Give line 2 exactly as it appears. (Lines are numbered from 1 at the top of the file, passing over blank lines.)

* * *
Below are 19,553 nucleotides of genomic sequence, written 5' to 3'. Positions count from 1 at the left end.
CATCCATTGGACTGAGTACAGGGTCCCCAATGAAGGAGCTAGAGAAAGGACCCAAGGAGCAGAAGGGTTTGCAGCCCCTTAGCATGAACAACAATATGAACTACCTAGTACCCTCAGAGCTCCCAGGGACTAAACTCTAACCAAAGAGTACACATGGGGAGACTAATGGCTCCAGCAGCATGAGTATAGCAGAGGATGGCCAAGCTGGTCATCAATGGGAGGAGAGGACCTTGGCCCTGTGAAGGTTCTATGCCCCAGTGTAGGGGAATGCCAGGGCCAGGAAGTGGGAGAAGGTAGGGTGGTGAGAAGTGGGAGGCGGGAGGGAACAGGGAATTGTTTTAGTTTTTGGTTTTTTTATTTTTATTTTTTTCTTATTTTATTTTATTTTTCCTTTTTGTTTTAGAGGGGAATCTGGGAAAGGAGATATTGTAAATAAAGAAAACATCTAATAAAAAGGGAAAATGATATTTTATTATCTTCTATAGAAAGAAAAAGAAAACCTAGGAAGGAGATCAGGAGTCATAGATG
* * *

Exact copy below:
CATCCATTGGACTGAGTACAGGGTCCCCAATGAAGGAGCTAGAGAAAGGACCCAAGGAGCAGAAGGGTTTGCAGCCCCTTAGCATGAACAACAATATGAACTACCTAGTACCCTCAGAGCTCCCAGGGACTAAACTCTAACCAAAGAGTACACATGGGGAGACTAATGGCTCCAGCAGCATGAGTATAGCAGAGGATGGCCAAGCTGGTCATCAATGGGAGGAGAGGACCTTGGCCCTGTGAAGGTTCTATGCCCCAGTGTAGGGGAATGCCAGGGCCAGGAAGTGGGAGAAGGTAGGGTGGTGAGAAGTGGGAGGCGGGAGGGAACAGGGAATTGTTTTAGTTTTTGGTTTTTTTATTTTTATTTTTTTCTTATTTTATTTTATTTTTCCTTTTTGTTTTAGAGGGGAATCTGGGAAAGGAGATATTGTAAATAAAGAAAACATCTAATAAAAAGGGAAAATGATATTTTATTATCTTCTATAGAAAGAAAAAGAAAACCTAGGAAGGAGATCAGGAGTCATAGATG